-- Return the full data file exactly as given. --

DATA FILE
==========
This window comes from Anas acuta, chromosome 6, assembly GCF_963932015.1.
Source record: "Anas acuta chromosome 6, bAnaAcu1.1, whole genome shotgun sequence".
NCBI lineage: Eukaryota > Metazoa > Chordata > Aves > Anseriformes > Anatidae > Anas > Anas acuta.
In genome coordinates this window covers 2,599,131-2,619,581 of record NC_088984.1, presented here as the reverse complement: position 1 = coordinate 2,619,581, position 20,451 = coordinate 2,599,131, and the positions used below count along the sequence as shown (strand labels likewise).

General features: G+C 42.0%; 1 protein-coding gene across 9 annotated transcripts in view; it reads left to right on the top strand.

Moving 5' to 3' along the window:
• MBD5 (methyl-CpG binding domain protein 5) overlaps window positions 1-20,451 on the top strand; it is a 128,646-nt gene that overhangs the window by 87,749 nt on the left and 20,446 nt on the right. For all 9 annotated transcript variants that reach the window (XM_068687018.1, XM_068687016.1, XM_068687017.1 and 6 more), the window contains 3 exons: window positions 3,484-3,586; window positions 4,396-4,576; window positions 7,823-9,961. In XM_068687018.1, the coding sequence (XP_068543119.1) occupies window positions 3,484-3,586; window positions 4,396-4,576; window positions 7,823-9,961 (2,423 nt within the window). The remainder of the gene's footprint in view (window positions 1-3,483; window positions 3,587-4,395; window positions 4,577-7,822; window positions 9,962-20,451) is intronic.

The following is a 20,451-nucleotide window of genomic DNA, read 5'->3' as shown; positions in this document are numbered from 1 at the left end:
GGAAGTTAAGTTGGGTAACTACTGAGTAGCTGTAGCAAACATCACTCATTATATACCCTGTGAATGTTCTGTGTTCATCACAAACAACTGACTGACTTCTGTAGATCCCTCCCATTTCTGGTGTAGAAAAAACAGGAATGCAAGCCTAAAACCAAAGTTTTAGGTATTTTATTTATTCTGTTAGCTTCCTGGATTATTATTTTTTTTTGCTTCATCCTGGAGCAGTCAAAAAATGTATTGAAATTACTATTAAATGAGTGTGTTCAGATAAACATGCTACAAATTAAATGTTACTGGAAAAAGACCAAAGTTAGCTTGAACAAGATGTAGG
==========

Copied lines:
This window comes from Anas acuta, chromosome 6, assembly GCF_963932015.1.
Source record: "Anas acuta chromosome 6, bAnaAcu1.1, whole genome shotgun sequence".
NCBI lineage: Eukaryota > Metazoa > Chordata > Aves > Anseriformes > Anatidae > Anas > Anas acuta.
In genome coordinates this window covers 2,599,131-2,619,581 of record NC_088984.1, presented here as the reverse complement: position 1 = coordinate 2,619,581, position 20,451 = coordinate 2,599,131, and the positions used below count along the sequence as shown (strand labels likewise).

General features: G+C 42.0%; 1 protein-coding gene across 9 annotated transcripts in view; it reads left to right on the top strand.

Moving 5' to 3' along the window:
• MBD5 (methyl-CpG binding domain protein 5) overlaps window positions 1-20,451 on the top strand; it is a 128,646-nt gene that overhangs the window by 87,749 nt on the left and 20,446 nt on the right. For all 9 annotated transcript variants that reach the window (XM_068687018.1, XM_068687016.1, XM_068687017.1 and 6 more), the window contains 3 exons: window positions 3,484-3,586; window positions 4,396-4,576; window positions 7,823-9,961. In XM_068687018.1, the coding sequence (XP_068543119.1) occupies window positions 3,484-3,586; window positions 4,396-4,576; window positions 7,823-9,961 (2,423 nt within the window). The remainder of the gene's footprint in view (window positions 1-3,483; window positions 3,587-4,395; window positions 4,577-7,822; window positions 9,962-20,451) is intronic.

The following is a 20,451-nucleotide window of genomic DNA, read 5'->3' as shown; positions in this document are numbered from 1 at the left end:
GGAAGTTAAGTTGGGTAACTACTGAGTAGCTGTAGCAAACATCACTCATTATATACCCTGTGAATGTTCTGTGTTCATCACAAACAACTGACTGACTTCTGTAGATCCCTCCCATTTCTGGTGTAGAAAAAACAGGAATGCAAGCCTAAAACCAAAGTTTTAGGTATTTTATTTATTCTGTTAGCTTCCTGGATTATTATTTTTTTTTGCTTCATCCTGGAGCAGTCAAAAAATGTATTGAAATTACTATTAAATGAGTGTGTTCAGATAAACATGCTACAAATTAAATGTTACTGGAAAAAGACCAAAGTTAGCTTGAACAAGATGTAGG